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HR 1: Stimulus Package and HIT

by John Moore | January 26, 2009

cashJust finished reading/scanning HR 1, the House Stimulus bill focusing on the HIT section, to which some $20B greenbacks will flow. This Bill just went just the Appropriations Committee and will likely pass the full house later this week. The HITECH Act (HIT for Economic and Clinical Health), is massive at some 190 pages, beginning on page 395 covering everything from codifying the Office of the National Coordinator (ONCHIT), to the numerous reports that ONCHIT has been instructed to fund, to how that $20B will be spent.

HITECH Act also carries with it a legacy of the Bush era: “The utilization of a certified EHR for each person in the US by 2014.”

Following are some quick, interesting highlights:

ONCHIT budget to soar over 4x to $250M for FY09 from the $61M it received in FY08.  Guess they’ll need all that money to fund those research reports, as well as support the new version of HITSP and AHIC, which is now called NeHC.

Both HITSP and NeHC become key advising entities to ONCHIT, HITSP on standards and NeHC on HIT policy.  Quite sure the folks in both groups are happy to hear this, especially NeHC as there was some question as to their survival if the feds did not dump $$$ in their coffers.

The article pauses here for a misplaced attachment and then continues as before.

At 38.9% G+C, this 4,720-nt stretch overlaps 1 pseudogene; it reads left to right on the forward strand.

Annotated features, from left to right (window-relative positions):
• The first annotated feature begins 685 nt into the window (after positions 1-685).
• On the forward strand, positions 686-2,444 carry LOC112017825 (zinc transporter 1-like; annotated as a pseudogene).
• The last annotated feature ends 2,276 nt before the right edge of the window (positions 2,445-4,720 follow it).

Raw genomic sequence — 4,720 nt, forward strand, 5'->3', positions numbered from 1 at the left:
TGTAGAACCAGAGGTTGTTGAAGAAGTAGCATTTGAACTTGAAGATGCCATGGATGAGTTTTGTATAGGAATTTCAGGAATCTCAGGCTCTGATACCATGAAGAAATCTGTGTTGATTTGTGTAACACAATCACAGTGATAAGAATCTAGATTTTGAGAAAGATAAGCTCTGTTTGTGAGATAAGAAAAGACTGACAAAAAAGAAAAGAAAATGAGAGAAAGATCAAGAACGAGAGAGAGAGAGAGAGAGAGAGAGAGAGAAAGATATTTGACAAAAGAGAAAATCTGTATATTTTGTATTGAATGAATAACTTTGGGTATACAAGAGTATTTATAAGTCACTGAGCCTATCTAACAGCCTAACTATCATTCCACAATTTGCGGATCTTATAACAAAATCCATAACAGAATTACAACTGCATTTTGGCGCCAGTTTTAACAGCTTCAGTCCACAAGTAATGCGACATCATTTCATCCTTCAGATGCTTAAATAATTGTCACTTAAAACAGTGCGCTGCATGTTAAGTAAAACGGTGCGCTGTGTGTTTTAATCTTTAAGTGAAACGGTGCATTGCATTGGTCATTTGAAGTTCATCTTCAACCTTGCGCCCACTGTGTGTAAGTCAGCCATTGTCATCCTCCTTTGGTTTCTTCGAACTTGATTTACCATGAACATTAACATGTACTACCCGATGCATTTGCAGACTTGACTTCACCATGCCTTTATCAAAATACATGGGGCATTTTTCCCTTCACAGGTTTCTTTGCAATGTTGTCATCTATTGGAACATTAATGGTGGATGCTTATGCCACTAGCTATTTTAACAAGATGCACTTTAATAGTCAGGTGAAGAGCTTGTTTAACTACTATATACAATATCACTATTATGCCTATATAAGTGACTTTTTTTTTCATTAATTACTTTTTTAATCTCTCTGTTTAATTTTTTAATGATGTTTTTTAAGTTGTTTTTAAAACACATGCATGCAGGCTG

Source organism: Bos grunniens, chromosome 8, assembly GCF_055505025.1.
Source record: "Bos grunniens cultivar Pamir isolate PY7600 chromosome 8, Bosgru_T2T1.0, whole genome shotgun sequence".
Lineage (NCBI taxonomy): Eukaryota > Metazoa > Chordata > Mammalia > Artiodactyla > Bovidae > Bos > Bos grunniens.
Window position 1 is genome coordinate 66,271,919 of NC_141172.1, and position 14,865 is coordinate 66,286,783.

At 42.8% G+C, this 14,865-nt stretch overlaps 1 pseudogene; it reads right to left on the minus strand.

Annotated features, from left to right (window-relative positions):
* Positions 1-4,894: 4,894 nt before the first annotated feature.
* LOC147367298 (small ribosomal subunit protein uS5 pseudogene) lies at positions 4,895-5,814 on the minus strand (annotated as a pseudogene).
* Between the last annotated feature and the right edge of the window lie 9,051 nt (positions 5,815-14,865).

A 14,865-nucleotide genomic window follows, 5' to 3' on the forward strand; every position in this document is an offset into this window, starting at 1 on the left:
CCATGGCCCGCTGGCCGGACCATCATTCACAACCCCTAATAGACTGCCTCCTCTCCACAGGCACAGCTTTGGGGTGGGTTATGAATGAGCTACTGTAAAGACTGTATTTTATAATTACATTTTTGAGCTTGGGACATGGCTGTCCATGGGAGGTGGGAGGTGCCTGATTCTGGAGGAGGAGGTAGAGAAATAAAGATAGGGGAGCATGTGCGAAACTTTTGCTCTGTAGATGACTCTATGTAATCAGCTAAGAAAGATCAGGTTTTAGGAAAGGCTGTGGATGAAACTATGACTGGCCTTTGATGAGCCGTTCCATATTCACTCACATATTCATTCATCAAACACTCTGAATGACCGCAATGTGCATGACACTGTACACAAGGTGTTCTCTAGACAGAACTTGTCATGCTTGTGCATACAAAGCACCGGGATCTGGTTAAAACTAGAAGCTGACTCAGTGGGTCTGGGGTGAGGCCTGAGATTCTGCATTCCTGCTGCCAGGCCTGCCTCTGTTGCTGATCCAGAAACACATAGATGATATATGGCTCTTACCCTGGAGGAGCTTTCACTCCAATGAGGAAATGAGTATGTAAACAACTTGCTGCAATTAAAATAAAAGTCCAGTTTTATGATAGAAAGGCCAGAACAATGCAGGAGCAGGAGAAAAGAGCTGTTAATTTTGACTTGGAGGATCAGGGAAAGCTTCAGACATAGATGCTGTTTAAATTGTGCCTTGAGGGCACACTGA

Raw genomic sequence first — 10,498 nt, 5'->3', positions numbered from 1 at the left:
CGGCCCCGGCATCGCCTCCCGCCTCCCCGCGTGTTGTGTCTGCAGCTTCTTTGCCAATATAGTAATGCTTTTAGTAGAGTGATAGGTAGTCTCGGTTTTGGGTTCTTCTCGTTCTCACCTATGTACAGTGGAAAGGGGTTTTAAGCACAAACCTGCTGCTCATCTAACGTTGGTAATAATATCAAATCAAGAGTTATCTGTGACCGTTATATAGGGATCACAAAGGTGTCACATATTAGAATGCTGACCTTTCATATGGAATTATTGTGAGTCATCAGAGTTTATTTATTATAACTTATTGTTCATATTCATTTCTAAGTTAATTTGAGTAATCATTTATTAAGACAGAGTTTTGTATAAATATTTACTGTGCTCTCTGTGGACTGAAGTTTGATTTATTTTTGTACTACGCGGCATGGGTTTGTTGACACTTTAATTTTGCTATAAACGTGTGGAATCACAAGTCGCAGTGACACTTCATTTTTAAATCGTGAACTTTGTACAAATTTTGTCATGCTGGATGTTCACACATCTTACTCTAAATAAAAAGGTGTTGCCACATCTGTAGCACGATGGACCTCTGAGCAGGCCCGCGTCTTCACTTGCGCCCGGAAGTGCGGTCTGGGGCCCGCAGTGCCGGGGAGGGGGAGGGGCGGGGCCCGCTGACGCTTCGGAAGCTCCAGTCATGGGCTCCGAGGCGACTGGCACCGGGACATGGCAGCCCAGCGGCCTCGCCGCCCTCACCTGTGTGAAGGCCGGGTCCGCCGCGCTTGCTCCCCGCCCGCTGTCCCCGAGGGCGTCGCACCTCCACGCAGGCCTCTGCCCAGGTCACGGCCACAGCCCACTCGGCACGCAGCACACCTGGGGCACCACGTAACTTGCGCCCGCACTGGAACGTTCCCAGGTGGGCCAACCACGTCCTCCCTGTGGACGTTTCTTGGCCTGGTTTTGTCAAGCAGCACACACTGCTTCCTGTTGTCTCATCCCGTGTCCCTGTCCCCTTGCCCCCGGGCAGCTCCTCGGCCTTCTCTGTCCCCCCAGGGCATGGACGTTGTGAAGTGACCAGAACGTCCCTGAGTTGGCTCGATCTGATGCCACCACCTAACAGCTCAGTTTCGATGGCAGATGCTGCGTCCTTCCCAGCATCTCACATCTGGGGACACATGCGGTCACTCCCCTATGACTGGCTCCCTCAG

National Institute of Standards & Technology (NIST) to take a leadership role in testing standards and implementation specifications.

Substantial amount of writing on privacy, particularly consumer notification process should their health information be compromised.  Even had a special section on notification process for PHR vendors going so far as to reference third part data repositories (e.g, Dossia, GHealth and HealthVault).  Good to see formal procedures put in place, at the federal level to guide notification process – it’s about time!

Continuing on privacy, Bill also instructs ONC chief to appoint a CPO, Chief Privacy Officer.  This individual will have the uneviable task of attempting to coordinate helth data privacy policies across this great land of ours where it seems as though every State has their own unique twist.  Without some reconciliation on these privacy policies, the whole NHIN is nothing but a pipe dream.